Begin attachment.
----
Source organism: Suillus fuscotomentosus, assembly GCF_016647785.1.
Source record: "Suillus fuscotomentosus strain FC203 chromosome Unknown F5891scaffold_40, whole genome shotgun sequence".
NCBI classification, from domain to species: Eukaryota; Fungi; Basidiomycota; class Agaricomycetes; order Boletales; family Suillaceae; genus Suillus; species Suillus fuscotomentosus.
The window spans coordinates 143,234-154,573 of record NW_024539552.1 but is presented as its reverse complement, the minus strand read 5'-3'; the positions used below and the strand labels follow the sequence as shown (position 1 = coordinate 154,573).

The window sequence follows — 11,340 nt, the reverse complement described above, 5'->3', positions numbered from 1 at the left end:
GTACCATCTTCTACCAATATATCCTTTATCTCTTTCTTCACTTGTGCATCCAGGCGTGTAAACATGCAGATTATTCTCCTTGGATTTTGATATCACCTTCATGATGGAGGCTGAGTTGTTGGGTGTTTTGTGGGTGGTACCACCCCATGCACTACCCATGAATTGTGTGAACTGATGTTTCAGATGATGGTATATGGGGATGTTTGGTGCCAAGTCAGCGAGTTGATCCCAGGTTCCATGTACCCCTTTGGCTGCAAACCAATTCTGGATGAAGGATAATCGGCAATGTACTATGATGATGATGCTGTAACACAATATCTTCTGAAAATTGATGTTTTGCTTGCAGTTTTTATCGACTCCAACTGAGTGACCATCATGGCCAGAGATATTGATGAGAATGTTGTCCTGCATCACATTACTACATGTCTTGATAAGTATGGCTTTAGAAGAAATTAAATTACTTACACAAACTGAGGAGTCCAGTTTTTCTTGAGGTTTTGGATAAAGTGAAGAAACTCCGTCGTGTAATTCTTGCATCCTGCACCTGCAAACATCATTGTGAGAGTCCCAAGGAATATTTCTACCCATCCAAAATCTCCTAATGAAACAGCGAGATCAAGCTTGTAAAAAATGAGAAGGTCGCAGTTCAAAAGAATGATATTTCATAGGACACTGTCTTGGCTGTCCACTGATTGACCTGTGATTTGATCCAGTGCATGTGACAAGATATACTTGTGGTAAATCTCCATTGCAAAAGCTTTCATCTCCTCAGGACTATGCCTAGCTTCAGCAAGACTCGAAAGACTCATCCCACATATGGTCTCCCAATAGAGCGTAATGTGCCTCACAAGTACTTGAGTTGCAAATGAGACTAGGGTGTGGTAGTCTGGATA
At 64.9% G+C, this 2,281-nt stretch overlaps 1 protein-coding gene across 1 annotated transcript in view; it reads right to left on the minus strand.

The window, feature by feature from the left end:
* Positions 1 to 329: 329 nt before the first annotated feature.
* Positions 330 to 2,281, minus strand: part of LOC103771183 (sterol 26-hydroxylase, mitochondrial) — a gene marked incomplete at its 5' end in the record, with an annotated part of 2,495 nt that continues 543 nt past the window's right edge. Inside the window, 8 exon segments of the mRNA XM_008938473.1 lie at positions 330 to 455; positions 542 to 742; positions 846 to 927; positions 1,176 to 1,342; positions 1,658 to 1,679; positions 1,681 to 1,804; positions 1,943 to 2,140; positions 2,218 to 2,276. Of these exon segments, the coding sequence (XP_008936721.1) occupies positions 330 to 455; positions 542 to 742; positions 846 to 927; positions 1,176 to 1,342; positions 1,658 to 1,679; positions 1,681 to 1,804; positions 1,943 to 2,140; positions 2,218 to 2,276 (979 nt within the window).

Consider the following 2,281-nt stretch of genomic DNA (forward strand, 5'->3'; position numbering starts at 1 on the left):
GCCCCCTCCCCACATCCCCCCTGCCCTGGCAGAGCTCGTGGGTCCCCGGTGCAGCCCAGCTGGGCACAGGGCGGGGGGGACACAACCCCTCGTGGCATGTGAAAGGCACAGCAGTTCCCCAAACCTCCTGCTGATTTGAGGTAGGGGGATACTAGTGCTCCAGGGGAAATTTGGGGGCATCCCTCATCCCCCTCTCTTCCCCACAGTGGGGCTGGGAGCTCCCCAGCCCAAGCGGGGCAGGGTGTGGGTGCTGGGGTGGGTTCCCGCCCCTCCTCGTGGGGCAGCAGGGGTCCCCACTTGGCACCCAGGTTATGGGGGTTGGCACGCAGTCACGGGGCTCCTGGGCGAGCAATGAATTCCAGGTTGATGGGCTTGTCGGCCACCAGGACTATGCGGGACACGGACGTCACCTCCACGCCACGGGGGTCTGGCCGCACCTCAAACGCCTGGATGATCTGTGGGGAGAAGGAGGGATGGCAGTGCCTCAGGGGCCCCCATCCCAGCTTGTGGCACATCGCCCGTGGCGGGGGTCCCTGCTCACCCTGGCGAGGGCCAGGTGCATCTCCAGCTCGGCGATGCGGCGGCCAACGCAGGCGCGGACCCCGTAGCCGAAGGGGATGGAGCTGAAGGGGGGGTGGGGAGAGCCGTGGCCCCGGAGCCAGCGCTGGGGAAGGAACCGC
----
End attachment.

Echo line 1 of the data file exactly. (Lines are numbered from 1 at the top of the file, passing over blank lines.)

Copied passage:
Source organism: Suillus fuscotomentosus, assembly GCF_016647785.1.